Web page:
How to Deal With Long-Term Pain From a Cervical Fusion

For many people living with severe neck pain and symptoms from a herniated disc, degenerative disc disease, or a pinched nerve, a cervical fusion is the final treatment option. The purpose of the surgery is to relieve pain, yet many people find themselves suffering from persistent or worsening pain in the weeks and months following the procedure.

When a cervical spine surgery fails — meaning it doesn’t deliver the expected outcomes — the continued pain and symptoms are known as cervical post-surgery syndrome or failed neck surgery syndrome.

Learn how to recognize the signs and explore the treatment options available.

What Causes Cervical Post-Surgery Syndrome?

Several factors could lead to long-term neck pain and symptoms following a cervical fusion. Post-surgical pain might be radicular (radiating from the nerve roots) or musculoskeletal (stemming from the joints or soft tissues) in nature.

  • What causes radicular symptoms? The most common reason for experiencing continued nerve pain after a fusion surgery is inadequate decompression of a pinched nerve during the initial procedure. If the spinal cord nerve is still fully or partially compressed, you’ll have lingering pain and symptoms afterward. Another reason may be scar tissue formation during the healing process. In some cases, new scar tissue can trap a nerve root, leading to a resurgence of nerve pain weeks or months after your procedure. And unfortunately, some people present with nerve damage or chronic compression that’s too severe to treat. In these cases, surgery might ease some of the pain and pressure, but not all of it.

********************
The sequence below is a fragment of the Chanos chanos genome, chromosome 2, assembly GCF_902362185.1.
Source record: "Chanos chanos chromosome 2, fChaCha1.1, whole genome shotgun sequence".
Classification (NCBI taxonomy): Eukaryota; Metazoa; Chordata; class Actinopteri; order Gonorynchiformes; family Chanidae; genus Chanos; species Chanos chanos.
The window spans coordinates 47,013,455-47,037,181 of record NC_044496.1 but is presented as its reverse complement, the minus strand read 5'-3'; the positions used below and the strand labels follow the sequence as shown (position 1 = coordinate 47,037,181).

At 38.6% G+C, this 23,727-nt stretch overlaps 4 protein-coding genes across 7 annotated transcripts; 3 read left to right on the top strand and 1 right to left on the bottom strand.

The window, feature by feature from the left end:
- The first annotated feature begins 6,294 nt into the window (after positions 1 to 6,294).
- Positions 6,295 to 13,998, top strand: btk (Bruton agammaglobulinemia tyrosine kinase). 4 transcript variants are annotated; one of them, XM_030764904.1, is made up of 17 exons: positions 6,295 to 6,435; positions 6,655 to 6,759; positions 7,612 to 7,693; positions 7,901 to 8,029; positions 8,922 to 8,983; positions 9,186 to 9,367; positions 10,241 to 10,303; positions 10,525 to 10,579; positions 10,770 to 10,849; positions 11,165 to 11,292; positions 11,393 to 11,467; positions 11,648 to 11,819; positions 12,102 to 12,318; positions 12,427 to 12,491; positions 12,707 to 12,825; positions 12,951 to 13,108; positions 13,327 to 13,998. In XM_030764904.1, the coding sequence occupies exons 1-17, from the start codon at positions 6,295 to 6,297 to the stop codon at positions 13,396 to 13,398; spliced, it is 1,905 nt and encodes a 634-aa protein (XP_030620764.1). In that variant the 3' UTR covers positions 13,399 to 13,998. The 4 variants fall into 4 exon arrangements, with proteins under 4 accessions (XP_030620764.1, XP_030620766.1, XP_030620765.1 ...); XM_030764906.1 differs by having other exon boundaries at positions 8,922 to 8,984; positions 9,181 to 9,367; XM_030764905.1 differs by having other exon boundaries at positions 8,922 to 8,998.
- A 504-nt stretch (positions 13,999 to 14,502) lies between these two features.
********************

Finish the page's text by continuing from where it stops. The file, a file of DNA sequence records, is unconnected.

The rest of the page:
• What causes musculoskeletal symptoms? Cervical fusion alters the biomechanics of the structures in the neck. When two vertebrae are fused, the process transfers an increased load to adjacent vertebrae and joints. Increased load bearing can cause muscle tension, tightness and accelerated degeneration of surrounding joints, bones and spinal discs. New degenerative changes could lead to a new onset of pain and inflammation in the neck. Other causes of postoperative musculoskeletal symptoms are recurrent herniated discs or degenerative changes that were already present at multiple levels of the cervical spine. Additionally, in some cases the bones fail to fuse properly after surgery — a condition known as pseudoarthrosis.

An incorrect initial diagnosis can also cause neck surgery to fail. Multiple neck conditions present with the same type of pain and symptoms, making it difficult for doctors to accurately pinpoint the source of pain in the neck. Failing to identify a clear etiology of pain prior to surgery increases the risk of developing cervical post-surgery syndrome.

Symptoms

Some amount of neck discomfort, soreness, tenderness, and swelling is normal after a spinal fusion procedure. Additionally, you may feel some discomfort in your upper back and shoulders as your body adjusts to the altered biomechanics created by the fusion. However, if the procedure is successful, your pain should be controllable with pain medications and diminish as you heal and become stronger during the rehabilitation process.

Failed neck surgery syndrome is diagnosed if you experience the following symptoms in the weeks and months after surgery, despite participation in post-surgical rehabilitation and therapy.

  • Neck pain that remains at the same level it was at before surgery
  • Neck pain that worsens in the weeks and months after surgery
  • Muscle tightness, cramps and spasms
  • Pain, weakness, numbness and tingling that radiates from the neck to the shoulder, arm, hand and fingers
  • Reduced mobility and difficulty moving the neck through its full range of motion